Food & Drink

Northwest Wines: Try these value red wines for holiday celebrations

Metal sculptures of wild horses greet visitors to 14 Hand Winery in Prosser, Wash.
Metal sculptures of wild horses greet visitors to 14 Hand Winery in Prosser, Wash. Courtesy to The Bellingham Herald

As we head into the holiday season, it’s always good to have a few bottles of red wine on hand for festivities, whether they be Christmas parties or New Year’s Eve celebrations.

With red wines, it does get a bit more difficult to keep prices at or below the magical $15-per-bottle mark. This is because Washington state in particular doesn’t grow wine grapes at a production level that allows for really low prices, not like some areas of California’s Central Valley. While the San Joaquin Valley vineyards can reach 10 or more tons per acre for jug-quality wines, Washington’s Columbia Valley rarely sees much above 5 tons per acre.

While this means the prices are a bit higher than California’s bottom-shelf wines, it also means Washington’s lowest-price reds compete very well in price and quality with California’s premium red wine regions, including Paso Robles, Sonoma County and Napa Valley.

With that in mind, here are five Washington red wines price at $15 or less that will bring great enjoyment to your holidays without hitting your wallet too hard. All should be easy to find at grocery stores and other retailers.

14 Hands Winery 2012 Cabernet Sauvignon, Columbia Valley, $12: The official wine of the Kentucky Derby continues to lead the herd of Cabernet Sauvignon in terms of commercial success. Its dark fruit profile starts with a nose of blackberry milkshake and black currant followed by notes of dark chocolate, clove, crushed red pepper flakes and charcoal. Blackberry, blueberry and chocolaty flavors are met by medium structure of silky tannins and juicy acidity that’s built to drink now with foods such as tomato-basil bruschetta, eggplant parmesan, herb-crusted prime rib, steak or venison stew. (13.5 percent alcohol)

Ross Andrew Winery 2012 Glaze Cabernet Sauvignon, Columbia Valley, $15: Woodinville winemaker Ross Andrew Mickel has worked on cult programs such as Betz Family Winery and Force Majeure, and yet he also collaborates with Seattle-based Precept Wine on projects such as this everyday priced line. Approachable and accessible aromas of strawberry, cherry juice and cocoa powder lead to flavors of strawberry jam, blackberry, plum, cherry candy and chocolate. Its juicy and fruity structure with low tannins makes this quite a quaffer and a good introduction for new red wine drinkers. (13.8 percent alcohol)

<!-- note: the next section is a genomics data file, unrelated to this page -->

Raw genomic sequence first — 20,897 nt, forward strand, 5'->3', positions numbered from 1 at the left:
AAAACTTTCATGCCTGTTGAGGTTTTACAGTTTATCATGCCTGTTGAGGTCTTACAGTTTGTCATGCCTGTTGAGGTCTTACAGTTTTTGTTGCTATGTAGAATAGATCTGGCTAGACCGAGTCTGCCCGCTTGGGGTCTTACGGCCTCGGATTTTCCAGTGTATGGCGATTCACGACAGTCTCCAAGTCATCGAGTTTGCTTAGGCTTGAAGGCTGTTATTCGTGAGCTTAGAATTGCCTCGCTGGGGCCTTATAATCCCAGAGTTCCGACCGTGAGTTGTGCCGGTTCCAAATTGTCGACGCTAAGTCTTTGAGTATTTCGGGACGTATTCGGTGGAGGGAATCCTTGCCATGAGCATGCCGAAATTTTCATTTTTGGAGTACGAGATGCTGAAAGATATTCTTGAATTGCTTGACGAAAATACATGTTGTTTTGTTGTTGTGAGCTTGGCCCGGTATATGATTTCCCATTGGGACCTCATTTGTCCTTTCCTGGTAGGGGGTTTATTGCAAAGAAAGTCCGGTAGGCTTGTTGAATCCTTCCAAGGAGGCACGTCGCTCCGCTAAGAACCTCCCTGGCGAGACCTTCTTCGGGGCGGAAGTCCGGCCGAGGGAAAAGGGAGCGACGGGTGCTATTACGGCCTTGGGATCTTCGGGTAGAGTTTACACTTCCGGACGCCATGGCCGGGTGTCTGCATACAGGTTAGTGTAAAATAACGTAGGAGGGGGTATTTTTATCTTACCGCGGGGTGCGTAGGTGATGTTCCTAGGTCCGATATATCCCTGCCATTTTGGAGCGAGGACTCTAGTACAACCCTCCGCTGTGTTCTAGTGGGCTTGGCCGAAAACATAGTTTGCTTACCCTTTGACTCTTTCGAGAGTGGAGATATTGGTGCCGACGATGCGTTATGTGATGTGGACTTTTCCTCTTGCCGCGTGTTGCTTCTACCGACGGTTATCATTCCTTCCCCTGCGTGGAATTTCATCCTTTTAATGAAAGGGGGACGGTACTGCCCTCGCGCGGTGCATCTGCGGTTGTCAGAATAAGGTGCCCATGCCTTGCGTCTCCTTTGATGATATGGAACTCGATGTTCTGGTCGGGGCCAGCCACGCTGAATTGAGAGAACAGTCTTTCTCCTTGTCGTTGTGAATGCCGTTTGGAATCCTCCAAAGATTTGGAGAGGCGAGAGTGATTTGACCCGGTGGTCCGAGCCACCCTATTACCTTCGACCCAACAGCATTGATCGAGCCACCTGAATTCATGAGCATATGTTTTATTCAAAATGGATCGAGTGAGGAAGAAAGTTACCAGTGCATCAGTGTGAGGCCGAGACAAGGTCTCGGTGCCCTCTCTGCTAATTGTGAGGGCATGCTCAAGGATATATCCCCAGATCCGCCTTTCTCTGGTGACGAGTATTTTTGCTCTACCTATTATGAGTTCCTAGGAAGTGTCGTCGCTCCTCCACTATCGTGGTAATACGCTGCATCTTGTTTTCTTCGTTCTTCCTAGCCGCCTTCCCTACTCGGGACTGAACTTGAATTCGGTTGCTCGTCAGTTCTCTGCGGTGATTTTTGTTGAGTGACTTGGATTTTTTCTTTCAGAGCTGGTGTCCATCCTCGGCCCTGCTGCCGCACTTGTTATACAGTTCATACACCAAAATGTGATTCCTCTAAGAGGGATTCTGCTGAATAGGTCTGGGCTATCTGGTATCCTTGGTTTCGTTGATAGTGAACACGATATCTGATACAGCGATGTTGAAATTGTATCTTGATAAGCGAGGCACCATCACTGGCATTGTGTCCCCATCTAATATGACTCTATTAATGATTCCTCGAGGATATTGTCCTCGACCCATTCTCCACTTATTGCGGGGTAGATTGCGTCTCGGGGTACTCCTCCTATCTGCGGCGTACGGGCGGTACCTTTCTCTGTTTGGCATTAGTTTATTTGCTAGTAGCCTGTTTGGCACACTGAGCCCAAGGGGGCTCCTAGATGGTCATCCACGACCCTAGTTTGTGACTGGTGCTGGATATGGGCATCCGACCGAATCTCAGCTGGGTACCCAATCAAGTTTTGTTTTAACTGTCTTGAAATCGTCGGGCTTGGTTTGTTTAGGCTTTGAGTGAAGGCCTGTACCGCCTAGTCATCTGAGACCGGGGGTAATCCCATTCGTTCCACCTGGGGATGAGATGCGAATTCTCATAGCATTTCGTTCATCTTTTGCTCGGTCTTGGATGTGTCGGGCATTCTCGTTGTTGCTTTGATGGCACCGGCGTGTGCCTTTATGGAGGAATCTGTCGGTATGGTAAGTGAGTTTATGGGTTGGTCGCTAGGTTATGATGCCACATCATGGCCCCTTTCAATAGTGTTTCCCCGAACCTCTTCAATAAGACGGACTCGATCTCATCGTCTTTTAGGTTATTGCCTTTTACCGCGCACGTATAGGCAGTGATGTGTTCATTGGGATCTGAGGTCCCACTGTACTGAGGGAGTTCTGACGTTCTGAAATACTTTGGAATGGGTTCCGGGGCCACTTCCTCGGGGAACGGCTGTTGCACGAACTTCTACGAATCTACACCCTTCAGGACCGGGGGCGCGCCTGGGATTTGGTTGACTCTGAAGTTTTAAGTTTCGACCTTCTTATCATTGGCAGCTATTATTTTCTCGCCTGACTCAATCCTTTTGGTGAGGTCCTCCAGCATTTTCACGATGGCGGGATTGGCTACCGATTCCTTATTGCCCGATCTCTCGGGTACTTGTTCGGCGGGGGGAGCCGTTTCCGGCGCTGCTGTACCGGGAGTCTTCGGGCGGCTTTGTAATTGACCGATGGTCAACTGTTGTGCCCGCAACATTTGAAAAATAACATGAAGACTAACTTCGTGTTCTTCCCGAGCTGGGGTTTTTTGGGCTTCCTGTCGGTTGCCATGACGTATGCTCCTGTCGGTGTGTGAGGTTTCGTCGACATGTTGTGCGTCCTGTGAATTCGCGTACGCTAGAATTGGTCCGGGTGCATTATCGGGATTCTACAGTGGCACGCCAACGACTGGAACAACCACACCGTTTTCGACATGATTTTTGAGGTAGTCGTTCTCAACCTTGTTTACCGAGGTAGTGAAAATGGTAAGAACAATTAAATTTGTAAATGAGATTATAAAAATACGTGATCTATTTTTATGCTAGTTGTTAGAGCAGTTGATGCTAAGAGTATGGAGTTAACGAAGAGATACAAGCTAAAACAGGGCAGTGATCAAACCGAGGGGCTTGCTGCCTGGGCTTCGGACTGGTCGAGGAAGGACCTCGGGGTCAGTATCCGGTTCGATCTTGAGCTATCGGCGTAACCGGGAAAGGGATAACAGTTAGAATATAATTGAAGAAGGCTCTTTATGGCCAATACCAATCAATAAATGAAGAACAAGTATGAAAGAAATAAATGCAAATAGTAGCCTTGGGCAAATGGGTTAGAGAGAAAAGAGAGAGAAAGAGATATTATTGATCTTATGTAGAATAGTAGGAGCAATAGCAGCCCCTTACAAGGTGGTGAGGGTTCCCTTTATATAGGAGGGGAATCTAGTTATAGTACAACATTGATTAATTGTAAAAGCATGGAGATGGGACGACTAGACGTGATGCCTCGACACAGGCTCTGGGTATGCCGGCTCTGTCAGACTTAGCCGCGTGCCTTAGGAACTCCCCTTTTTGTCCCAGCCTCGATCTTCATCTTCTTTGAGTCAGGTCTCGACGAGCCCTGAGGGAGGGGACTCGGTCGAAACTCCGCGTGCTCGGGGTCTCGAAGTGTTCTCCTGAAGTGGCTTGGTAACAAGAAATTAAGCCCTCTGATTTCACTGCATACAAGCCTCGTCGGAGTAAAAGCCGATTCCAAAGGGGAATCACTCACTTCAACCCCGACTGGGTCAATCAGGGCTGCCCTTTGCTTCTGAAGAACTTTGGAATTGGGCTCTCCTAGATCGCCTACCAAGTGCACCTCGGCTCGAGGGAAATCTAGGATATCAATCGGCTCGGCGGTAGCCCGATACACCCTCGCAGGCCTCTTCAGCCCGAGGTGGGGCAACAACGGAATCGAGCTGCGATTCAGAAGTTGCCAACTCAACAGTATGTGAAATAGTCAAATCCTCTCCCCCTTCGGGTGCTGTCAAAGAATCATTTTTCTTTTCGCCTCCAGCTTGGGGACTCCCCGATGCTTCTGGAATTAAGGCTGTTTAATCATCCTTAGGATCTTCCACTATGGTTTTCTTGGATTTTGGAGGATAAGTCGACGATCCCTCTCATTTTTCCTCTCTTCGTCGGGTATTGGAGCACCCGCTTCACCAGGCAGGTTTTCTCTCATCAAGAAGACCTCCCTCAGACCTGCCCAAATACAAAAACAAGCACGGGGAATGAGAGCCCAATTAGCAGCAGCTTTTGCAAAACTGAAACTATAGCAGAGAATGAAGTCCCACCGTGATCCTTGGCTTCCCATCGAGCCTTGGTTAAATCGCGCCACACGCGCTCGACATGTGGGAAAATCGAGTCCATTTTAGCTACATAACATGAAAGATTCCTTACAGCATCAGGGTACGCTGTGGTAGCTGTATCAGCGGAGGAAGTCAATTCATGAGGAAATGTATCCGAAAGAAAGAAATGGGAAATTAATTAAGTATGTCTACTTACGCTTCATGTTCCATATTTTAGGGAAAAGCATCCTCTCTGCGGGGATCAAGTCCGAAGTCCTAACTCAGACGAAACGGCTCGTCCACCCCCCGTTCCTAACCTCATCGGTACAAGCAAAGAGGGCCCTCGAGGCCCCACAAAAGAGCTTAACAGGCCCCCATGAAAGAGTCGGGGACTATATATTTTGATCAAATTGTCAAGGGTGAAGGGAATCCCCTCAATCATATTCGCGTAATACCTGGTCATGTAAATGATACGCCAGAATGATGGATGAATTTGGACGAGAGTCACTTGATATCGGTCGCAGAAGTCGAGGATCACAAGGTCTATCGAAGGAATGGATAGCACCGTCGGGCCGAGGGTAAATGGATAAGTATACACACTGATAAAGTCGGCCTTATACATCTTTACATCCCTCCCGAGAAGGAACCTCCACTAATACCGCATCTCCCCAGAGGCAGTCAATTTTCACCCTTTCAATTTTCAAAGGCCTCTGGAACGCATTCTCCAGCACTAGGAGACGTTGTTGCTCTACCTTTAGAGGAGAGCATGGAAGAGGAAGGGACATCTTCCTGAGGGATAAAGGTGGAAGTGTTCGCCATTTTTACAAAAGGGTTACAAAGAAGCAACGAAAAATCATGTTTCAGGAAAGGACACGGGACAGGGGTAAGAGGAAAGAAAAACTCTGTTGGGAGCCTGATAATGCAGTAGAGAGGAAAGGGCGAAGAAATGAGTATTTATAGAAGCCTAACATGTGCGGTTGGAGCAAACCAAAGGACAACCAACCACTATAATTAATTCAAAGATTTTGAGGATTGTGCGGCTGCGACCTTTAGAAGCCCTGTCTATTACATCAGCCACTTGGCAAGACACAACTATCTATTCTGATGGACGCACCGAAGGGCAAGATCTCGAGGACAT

Maryhill Winery 2012 Winemaker’s Red, Columbia Valley, $15: Richard Batchelor has his signature on the label of this blend of Cabernet Sauvignon, Merlot, Syrah and Cabernet Franc that accounts for more than half of Maryhill’s annual production. Aromas of black cherry, cocoa powder, moist earth, sagebrush and sea breeze carry into delicious flavors of black currant, black cherry, red delicious apple peel and black licorice, all framed by easy tannins and ample acidity. (13.8 percent alcohol)

Chateau Ste. Michelle 2012 Cabernet Sauvignon, Columbia Valley, $15: Red winemaker Ray McKee shines with this expansive and expressive Cab. The blend of Canoe Ridge Estate, Cold Creek and Indian Wells vineyards set the table to create aromas akin to Hostess blackberry pie, Hershey’s with Almonds, cola nut, brown sugar and baking spices. A rich entry of black cherry, black currant and plum flavors comes with remarkable balance, length and a classy dash of white pepper. (13.1percent alcohol )

Mercer Canyons 2012 Red Blend, Columbia Valley, $14: A product of a stellar vintage, this blend is built upon the shoulders of Merlot (68 percent) and gets fleshed out by Syrah (14 percent), but takes in Cabernet Sauvignon, Malbec, Petit Verdot and even dabs of Pinot Meunier and Cinsault. Sweet black cherry and Marionberry aromas include cola, porcini mushroom, eucalyptus, Greek olives and mint. The drink is plush and hedonistic with more cherry, brambleberries and blueberry flavors, while the structure is rich and lengthy with a pinch of mint in the finish. (13.8 percent alcohol)

Eric Degerman and Andy Perdue run Great Northwest Wine, a news and information site. Learn more about wine at www.greatnorthwestwine.com.

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